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Publication numberUS4581569 A
Publication typeGrant
Application numberUS 06/626,861
Publication dateApr 8, 1986
Filing dateNov 2, 1983
Priority dateNov 2, 1982
Fee statusLapsed
Publication number06626861, 626861, US 4581569 A, US 4581569A, US-A-4581569, US4581569 A, US4581569A
InventorsYoshiki Fujioka, Mitsuhiko Hirota
Original AssigneeFanuc Limited
Export CitationBiBTeX, EndNote, RefMan
External Links: USPTO, USPTO Assignment, Espacenet
AC motor control apparatus
US 4581569 A
Abstract
An AC motor control apparatus having a first arithmetic device (3) which calculates an amplitude command based on a difference between the commanded velocity and the actual velocity of the AC motor (1), and delivers the amplitude command and a current command in at least one phase as outputs. Also included is a second arithmetic device (10) which calculates a pulse width command in each phase from the amplitude command and current command from the first arithmetic device (3) and the actual phase current of the AC motor (1). A timer (11) produces as an output, a pulse-width modulated signal in each phase on the basis of the pulse-width command from the second arithmetic device (10), and an inverter (8) drives the AC motor in accordance with the pulse-width modulated signals from the timer (11).
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Claims(6)
We claim:
1. An AC motor control apparatus for causing an actual velocity of an AC motor to follow a commanded velocity where said AC motor rotates according to a frequency command, comprising:
first arithmetic means for calculating an amplitude command based n a difference between the commanded velocity and the actual velocity of said AC motor, and for delivering said amplitude command and a current command for at least one phase as outputs;
a current sensing circuit, operatively connected to said AC motor, for sensing actual phase currents of said AC motor;
an analog/digital conversion circuit, operatively connected to said current sensing circuit, for subjecting the actual phase currents of said AC motor to an analog-to-digital conversion;
second arithmetic means, operatively connected to said analog/digital conversion circuit, for calculating a pulse width command in each phase from the ampitude command and phase output thereof by said first arithmetic means, the frequency command and the actual phase currents of said AC motor;
first and second buses respectively connected to said first and second arithmetic means;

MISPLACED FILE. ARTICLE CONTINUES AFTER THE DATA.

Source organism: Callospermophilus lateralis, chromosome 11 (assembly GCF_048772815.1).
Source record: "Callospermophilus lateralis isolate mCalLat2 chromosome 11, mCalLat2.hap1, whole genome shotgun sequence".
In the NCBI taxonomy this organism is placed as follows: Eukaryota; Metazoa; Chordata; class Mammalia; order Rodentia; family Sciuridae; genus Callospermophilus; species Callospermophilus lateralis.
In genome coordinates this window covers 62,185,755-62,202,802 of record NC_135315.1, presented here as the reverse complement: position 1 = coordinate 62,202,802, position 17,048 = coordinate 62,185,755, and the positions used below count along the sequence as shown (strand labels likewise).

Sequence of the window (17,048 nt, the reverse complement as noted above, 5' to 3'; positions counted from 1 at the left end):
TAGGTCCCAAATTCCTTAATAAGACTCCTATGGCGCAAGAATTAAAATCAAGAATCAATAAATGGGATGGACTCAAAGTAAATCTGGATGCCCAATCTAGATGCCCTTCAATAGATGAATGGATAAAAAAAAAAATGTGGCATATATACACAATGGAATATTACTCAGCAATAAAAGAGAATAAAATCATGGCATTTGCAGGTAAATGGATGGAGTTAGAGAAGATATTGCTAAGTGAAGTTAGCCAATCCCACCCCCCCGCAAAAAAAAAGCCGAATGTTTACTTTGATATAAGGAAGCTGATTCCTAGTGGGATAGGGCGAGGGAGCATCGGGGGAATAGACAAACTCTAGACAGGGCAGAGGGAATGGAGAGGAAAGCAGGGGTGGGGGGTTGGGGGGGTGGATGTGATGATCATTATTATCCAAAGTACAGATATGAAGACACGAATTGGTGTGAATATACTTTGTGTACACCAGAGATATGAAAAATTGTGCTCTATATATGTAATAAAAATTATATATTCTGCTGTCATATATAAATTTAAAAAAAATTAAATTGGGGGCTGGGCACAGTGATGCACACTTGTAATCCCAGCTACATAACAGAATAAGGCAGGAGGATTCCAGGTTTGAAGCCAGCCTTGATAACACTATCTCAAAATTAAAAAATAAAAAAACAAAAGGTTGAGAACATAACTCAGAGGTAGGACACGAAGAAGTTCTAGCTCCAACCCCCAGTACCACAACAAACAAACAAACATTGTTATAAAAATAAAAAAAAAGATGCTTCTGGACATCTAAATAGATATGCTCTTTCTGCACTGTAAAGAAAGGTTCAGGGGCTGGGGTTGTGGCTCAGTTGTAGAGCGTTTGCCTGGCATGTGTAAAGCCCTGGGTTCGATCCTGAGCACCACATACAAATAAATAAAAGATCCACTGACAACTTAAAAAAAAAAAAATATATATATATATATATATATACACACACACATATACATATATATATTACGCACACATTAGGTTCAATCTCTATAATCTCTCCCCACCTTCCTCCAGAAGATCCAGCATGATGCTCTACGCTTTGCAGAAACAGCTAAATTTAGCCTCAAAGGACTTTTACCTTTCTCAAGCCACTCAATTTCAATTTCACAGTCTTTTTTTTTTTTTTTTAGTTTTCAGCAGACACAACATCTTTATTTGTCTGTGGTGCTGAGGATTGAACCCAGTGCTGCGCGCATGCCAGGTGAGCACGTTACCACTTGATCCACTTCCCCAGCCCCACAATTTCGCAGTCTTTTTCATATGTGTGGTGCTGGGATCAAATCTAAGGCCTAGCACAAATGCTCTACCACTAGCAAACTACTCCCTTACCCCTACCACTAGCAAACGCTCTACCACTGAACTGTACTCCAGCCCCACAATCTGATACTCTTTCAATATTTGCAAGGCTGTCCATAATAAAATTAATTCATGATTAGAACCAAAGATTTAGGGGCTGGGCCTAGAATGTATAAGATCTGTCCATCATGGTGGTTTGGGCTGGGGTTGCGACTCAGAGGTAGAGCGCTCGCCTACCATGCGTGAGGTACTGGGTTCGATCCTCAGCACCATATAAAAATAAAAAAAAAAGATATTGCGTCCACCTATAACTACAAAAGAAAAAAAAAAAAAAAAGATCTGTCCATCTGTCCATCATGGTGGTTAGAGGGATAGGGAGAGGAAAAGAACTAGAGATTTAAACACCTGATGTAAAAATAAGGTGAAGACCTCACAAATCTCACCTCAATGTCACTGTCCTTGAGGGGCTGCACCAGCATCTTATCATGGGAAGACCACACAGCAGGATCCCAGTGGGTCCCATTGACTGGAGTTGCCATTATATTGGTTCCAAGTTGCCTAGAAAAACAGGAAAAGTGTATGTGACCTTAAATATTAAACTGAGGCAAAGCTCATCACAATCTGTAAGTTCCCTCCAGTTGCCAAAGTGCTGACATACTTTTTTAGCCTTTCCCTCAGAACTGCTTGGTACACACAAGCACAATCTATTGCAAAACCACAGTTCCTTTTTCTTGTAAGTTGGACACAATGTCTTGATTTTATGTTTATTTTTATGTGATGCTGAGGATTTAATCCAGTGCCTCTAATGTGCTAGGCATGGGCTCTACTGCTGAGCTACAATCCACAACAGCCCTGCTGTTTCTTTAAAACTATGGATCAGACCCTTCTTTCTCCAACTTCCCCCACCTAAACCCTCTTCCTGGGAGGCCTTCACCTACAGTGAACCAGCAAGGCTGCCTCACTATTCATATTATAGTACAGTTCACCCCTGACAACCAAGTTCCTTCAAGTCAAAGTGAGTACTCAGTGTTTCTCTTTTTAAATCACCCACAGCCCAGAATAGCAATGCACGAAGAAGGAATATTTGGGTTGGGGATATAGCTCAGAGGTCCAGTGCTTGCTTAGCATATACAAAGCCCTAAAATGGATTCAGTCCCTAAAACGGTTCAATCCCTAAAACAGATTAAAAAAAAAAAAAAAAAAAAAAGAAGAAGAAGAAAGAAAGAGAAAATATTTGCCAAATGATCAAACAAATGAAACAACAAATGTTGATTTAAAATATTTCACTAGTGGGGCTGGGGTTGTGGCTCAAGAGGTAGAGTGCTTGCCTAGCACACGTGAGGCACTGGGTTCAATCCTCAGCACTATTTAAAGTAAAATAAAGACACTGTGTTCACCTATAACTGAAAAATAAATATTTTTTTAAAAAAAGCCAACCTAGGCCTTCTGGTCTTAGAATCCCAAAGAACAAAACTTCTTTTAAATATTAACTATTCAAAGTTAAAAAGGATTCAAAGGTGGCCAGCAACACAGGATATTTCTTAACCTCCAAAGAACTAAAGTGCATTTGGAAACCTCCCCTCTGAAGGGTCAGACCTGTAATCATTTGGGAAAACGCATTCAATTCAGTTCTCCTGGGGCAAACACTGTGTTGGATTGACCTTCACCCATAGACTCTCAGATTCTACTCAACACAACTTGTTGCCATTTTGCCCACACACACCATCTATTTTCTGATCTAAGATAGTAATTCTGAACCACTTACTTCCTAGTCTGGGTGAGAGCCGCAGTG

a timer, operatively connected to said second bus, for producing as an output a pulse-width modulated signals in each phase on the basis of the pulse-width command from said second arithmetic means;
an inverter, operatively connected to said timer and said AC motor, for driving said AC motor in accordance with the pulse-width modulated signals of said timer; and
a bus control cirtcuit, operatively connected between said first arithmetic means and said second arithmetic means, for disconnecting the first bus on the side of said first arithmetic means from the second bus on the side of said second arithmetic means, said analog/digital conversion circuit being connected to the second bus on the side of said second arithmetic means, and the first bus on the side of said first arithmetic means being disconnected from the second bus on the side of said second arithmetic means by said bus control circuit, whereupon said second arithmetic means reads in the actual phase currents from said analog/digital conversion circuit.
2. An AC motor control apparatus according to claim 1, wherein said second arithmetic means produces a bus control signal and said bus control circuit disconnects the first bus on the side of said first arithmetic means from the second bus on the side of said second arithmetic means in response to the bus control signal from said second arithmetic means.
3. An AC motor control apparatus for causing an actual velocity of an AC motor to follow a commanded velocity where said AC motor rotates according to a frequency command, comprising:
first arithmetic means for calculating an amplitude command based on a difference between the commanded velocity and the actual velocity of said AC motor, and for delivering said amplitude command and a current command for at least one phase as outputs;
a current sensing circuit, operatively connected to said AC motor, for sensing actual phase currents of said AC motor;